“At the other extreme, the intended autonomous cars weaving between driven vehicles, pedestrians and police on foot directing traffic have many unknowns and unquantifiable hazards.
“In between come multicopters following sportsmen to video them and similar applications and search-andrescue robots in disaster scenes that can cause accidents.”
Pace of change
In response, the automobile industry must do all it can to mitigate such threats during design and manufacture – and then communicate that to customers. Security and, in particular, digital security, has to be a top priority, forming an integral part of the design, production, supply chain, sales, warranty and maintenance process.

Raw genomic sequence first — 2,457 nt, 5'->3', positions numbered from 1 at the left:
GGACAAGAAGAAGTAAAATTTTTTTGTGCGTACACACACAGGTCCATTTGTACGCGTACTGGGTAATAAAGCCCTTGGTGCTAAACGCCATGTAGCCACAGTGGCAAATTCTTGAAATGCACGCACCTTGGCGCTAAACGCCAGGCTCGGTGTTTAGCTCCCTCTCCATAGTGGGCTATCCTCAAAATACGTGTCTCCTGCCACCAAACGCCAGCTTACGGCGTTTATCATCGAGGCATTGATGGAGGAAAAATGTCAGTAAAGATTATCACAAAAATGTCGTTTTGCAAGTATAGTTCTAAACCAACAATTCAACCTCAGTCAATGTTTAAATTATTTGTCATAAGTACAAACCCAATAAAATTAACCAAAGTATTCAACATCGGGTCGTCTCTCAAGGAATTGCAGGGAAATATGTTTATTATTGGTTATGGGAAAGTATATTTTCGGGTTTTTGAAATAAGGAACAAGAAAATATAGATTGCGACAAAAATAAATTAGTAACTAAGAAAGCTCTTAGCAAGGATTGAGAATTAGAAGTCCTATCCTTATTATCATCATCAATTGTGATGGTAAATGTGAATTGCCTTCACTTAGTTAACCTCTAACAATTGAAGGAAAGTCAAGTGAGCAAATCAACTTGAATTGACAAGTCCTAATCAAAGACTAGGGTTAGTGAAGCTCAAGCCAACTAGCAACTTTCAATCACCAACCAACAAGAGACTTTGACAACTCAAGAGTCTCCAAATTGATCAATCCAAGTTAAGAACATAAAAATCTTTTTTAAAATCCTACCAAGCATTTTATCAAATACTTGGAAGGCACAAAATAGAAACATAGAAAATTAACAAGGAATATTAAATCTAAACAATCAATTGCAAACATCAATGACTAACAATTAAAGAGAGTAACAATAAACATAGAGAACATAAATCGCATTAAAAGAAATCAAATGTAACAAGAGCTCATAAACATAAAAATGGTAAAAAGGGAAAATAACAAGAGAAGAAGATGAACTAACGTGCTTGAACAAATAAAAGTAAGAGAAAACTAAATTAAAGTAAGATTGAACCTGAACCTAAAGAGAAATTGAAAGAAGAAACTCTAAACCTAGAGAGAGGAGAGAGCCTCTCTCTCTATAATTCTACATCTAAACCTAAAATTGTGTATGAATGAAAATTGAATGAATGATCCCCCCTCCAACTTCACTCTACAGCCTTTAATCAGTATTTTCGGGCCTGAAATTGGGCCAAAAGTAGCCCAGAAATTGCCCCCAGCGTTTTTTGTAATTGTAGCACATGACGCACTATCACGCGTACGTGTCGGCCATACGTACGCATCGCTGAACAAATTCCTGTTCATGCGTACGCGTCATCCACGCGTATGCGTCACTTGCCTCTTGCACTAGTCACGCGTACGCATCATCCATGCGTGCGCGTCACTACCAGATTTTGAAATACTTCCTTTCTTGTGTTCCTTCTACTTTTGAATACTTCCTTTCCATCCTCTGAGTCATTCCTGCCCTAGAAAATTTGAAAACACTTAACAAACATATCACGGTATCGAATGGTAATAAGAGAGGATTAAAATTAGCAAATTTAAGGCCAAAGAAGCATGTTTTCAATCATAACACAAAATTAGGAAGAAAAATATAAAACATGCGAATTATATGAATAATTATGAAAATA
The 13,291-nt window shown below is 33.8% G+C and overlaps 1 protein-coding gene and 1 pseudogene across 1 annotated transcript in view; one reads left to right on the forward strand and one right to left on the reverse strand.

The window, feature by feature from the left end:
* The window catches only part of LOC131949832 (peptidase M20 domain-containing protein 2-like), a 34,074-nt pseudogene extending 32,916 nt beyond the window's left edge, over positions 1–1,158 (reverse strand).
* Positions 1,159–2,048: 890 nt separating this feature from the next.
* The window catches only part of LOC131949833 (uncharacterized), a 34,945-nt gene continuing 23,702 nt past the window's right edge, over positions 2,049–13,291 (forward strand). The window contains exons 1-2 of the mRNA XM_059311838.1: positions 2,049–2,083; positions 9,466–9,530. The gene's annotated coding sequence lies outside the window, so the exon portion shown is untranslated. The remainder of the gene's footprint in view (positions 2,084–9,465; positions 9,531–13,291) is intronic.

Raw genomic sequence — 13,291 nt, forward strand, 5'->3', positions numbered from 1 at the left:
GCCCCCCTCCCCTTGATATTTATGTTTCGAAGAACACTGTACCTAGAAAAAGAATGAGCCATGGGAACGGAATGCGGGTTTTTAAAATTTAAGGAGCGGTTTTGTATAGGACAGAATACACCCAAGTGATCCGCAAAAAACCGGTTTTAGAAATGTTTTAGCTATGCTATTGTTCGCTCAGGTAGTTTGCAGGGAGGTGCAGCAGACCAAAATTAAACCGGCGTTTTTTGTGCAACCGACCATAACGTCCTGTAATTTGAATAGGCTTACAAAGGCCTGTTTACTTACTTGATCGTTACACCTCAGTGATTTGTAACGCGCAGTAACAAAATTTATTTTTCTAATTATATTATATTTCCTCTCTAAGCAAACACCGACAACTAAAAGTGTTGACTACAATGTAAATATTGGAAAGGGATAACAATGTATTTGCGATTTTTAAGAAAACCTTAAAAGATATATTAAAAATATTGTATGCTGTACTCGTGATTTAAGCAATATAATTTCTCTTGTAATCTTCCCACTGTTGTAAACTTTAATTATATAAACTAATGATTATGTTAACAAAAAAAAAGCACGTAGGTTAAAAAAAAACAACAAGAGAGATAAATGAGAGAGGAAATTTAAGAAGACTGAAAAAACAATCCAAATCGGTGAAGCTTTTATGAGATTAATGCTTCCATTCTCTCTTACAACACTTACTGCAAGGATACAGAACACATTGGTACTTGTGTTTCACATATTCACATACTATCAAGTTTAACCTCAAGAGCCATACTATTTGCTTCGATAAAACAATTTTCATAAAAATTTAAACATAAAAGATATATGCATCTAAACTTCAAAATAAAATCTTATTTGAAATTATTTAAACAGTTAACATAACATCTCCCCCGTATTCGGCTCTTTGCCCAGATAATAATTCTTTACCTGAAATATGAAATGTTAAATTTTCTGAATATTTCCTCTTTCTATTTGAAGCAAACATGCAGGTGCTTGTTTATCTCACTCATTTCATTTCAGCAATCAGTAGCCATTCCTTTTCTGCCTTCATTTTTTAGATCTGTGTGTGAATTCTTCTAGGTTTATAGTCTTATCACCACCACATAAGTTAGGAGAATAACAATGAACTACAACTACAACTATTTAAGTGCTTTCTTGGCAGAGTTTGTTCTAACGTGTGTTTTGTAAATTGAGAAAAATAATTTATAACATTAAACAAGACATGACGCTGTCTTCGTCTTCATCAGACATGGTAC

Manufacturers face real challenges in doing this, not least the rapid pace of change. Functionality and affordability will no doubt improve through experience, but the speed at which developments occur works against the constraints imposed by proper testing and pre-release checks and balances.
“What use is a five-year test on a radar when a lidar replaces it?” asks Christopher Poulin, a research strategist with IBM’s X-Force security research group. “What to do with long-term tests on a battery when it is replaced by one of the new lithium-ion capacitors? All this vast number of new innovations can bring initial lack of reliability and predictability with them, yet if anything has to be superlatively reliable and predictable, it is the autonomous vehicle operating near people.”